Application of the Rule 12(b)(6) standard to the defendant’s motion is complicated by the fact that both parties have submitted matters outside the pleadings along with their briefs. See Def.’s Mem., Exhibit (“Ex.”) A (Declaration of Mary Zdanowicz); Pl.’s Opp’n, Ex. 1 (the defendant’s 2009 tax return). As a general rule, if “matters outside the pleadings are presented to and not excluded by the court” on a Rule 12(b)(6) motion, “the motion must be treated as one for summary judgment under Rule 56.” Fed.R.Civ.P. 12(d). But before a motion is so converted, “[a]ll parties must be given a reasonable opportunity to present all the material that is pertinent to the motion.” Id.; see Kim v. United States, 632 F.3d 713, 719 (D.C. Cir. 2011) (“In converting the motion, district courts must provide the parties with notice and an opportunity to present evidence in support of their respective positions.”). This ensures that “summary judgment treatment would be fair to both parties.” Tele-Commc’ns of Key West, Inc. v. United States, 757 F.2d 1330, 1334 (D.C. Cir. 1985).
Because no discovery has occurred in this case, and because the legal issue of enterprise coverage depends on factual questions that have not been adequately developed at this early stage of the proceedings, the Court deems it premature to convert the defendant’s motion to one for summary judgment. Accordingly, the Court will exclude and therefore not consider the extra-pleading materials submitted by the parties, and will analyze the defendant’s motion under Rule 12(b)(6).
III. The Defendant’s Motion to Dismiss A. Standard of Review
A Rule 12(b)(6) motion tests whether the complaint “state[s] a claim upon which relief can be granted.” Fed.R.Civ.P. 12(b)(6). “To survive a motion to dismiss [under Rule 12(b)(6)], a complaint must contain sufficient factual matter, accepted as true, to ‘state a claim to relief that is plausible on its face.’” Ashcroft v. Iqbal, 556 U.S. 662, 678 (2009) (quoting Bell Atl. Corp. v. Twombly, 550 U.S. 544, 570 (2007)). A plaintiff receives the “benefit of all inferences that can be derived from the facts alleged.” Am. Nat’l Ins. Co. v. FDIC, 642 F.3d 1137, 1139 (D.C. Cir. 2011) (internal quotation marks and citation omitted). But raising a “sheer possibility that a defendant has acted unlawfully” fails to satisfy the facial plausibility requirement. Iqbal, 556 U.S. at 678. Rather, a claim is facially plausible “when the plaintiff pleads factual content that allows the court to draw [a] reasonable inference that the defendant is liable for the misconduct alleged.” Id. (citing Twombly, 550 U.S. at 556). While the Court must “assume [the] veracity” of any “well-pleaded factual allegations” in the complaint, conclusory allegations “are not entitled to the assumption of truth.” Id. at 679.
B. Enterprise Coverage under the FLSA
The overarching issue raised by the defendant’s motion is whether the plaintiff has alleged sufficient facts to support a plausible claim of enterprise coverage under the FLSA. “[T]he existence of FLSA enterprise coverage is a two-step determination, and [a plaintiff] must ultimately prove both steps.” Jacobs v. New York Foundling Hosp., 577 F.3d 93, 99 n.7 (2d Cir. 2009). First, the employer must be an “enterprise” under § 203(r)(1), and second, that enterprise must be “engaged in commerce or in the production of goods for commerce” as defined in § 203(s). Id. The Court will address each requirement in turn.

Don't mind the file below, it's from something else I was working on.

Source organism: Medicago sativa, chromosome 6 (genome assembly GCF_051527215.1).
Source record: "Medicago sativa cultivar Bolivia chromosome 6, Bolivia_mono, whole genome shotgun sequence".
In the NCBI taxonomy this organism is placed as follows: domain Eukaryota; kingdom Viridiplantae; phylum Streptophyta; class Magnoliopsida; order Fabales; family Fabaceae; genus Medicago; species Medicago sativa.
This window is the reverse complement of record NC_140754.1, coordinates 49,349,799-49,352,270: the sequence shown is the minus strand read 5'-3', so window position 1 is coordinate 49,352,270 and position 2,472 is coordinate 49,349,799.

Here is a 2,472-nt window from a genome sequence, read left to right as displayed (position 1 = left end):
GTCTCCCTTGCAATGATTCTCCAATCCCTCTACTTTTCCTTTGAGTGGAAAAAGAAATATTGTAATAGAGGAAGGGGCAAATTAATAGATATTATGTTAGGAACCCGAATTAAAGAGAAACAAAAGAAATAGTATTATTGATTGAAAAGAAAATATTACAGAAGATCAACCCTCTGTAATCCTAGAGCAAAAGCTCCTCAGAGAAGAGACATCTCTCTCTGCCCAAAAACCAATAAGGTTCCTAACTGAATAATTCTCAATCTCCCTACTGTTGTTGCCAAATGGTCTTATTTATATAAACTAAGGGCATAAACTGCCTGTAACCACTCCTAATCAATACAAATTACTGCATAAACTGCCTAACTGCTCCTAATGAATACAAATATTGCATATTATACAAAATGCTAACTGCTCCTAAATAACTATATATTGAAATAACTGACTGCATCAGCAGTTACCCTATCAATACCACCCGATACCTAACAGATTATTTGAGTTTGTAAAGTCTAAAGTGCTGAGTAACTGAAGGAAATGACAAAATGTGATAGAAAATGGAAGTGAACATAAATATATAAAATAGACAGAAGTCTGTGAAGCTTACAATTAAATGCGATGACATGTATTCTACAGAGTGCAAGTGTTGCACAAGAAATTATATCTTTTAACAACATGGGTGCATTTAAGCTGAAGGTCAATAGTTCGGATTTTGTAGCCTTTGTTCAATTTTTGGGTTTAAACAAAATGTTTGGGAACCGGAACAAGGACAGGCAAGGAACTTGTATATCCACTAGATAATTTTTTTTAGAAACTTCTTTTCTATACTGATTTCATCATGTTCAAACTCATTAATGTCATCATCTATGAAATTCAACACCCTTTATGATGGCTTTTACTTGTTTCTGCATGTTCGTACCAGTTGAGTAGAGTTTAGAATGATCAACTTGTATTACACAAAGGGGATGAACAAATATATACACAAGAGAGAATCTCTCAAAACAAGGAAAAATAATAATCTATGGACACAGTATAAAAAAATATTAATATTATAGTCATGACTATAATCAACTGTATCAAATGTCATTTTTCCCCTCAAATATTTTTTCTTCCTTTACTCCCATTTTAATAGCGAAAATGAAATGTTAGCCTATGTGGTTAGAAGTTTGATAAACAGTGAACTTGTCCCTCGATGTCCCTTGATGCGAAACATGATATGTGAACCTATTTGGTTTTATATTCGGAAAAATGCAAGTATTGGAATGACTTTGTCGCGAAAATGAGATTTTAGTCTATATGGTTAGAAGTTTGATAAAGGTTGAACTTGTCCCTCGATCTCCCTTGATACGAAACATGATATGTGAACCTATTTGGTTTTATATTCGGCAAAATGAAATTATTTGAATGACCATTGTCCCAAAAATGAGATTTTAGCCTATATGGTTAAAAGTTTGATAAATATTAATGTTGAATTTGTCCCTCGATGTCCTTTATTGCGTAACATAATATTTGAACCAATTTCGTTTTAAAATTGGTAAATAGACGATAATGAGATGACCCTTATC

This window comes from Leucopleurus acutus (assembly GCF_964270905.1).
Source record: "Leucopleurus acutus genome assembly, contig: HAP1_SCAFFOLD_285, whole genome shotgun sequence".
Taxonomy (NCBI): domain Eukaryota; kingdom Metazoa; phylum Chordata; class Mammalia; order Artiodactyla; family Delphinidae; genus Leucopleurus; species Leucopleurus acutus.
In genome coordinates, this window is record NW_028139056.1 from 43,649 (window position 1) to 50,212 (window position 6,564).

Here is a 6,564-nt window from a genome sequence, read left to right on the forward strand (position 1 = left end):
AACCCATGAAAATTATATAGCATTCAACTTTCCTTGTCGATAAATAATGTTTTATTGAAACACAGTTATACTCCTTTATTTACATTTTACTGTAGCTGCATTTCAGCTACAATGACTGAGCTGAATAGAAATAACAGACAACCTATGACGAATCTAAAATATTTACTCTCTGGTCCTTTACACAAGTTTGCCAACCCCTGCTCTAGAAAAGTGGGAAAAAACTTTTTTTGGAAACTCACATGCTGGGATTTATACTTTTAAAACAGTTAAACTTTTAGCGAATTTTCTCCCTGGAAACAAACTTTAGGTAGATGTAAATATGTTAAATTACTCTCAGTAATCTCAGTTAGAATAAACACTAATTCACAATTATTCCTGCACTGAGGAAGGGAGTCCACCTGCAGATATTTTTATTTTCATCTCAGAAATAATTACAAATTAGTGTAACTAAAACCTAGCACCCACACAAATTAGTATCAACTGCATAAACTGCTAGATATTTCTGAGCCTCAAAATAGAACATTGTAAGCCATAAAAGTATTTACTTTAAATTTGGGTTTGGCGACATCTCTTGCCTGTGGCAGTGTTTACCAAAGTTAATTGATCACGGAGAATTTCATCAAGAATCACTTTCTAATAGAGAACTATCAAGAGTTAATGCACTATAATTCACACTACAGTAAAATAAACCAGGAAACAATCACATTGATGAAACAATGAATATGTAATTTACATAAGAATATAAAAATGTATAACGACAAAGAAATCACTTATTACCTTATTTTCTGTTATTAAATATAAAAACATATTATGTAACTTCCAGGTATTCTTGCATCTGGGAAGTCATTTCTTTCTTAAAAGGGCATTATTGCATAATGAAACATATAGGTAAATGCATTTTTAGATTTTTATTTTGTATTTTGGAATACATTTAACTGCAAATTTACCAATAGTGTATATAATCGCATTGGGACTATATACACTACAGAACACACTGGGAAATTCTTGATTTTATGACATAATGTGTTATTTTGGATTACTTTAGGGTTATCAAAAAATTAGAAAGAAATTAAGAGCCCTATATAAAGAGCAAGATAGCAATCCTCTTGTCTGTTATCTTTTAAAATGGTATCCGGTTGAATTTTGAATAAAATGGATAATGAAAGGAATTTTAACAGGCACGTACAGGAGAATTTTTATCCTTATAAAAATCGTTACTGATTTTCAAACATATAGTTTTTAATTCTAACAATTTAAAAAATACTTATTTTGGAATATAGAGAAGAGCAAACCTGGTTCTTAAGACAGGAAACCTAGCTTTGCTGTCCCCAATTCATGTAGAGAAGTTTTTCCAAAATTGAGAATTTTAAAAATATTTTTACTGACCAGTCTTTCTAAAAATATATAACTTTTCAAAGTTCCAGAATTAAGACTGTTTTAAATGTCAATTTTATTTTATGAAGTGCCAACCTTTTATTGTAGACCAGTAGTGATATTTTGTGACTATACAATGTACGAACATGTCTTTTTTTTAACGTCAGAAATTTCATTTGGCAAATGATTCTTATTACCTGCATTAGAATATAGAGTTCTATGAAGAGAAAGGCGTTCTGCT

1. Is the Defendant an Enterprise?
The FLSA defines an “enterprise” as “the related activities performed (either through unified operation or common control) by any person or persons for a common business purpose.” § 203(r)(1) (emphasis added). As the plaintiff concedes, the defendant is a non-profit entity. Pl.’s Opp’n at 4. “Generally, non-profit organizations that do not ‘engage in ordinary commercial activities, ’ or ‘serve the general public in competition with ordinary commercial enterprises, ’ operate without a ‘business purpose’ and therefore are not enterprises” under the FLSA. Jacobs, 577 F.3d at 97 (internal citations omitted). But the FLSA “contains no express or implied exception for commercial activities conducted by . . . nonprofit organizations.” Tony & Susan Alamo Found., 471 U.S. at 296 (emphasis added). “‘Thus, where such organizations engage in ordinary commercial activities, such as operating a printing and publishing plant, the business activities will be treated under the Act the same as when they are performed by the ordinary business enterprise.’” Id. at 297 (quoting 29 C.F.R. § 779.214 (1984)). In determining whether a non-profit entity operates with a business purpose, courts examine “whether the nonprofit is primarily engaging in competition in the public with commercial enterprises.” Reagor v. Okmulgee Cnty. Family Res. Ctr., 501 F. App’x 805, 809 (10th Cir. 2012) (emphasis added); accord Kitchings v. Florida United Methodist Children’s Home, Inc., 393 F.Supp.2d 1282, 1294 (M.D. Fla. 2005); Briggs v. Chesapeake Volunteers in Youth Servs., Inc., 68 F.Supp.2d 711, 715 (E.D. Va. 1999); Murray v. R.E.A.C.H. of Jackson Cty., Inc., 908 F.Supp. 337, 339 (W.D. N.C. 1995).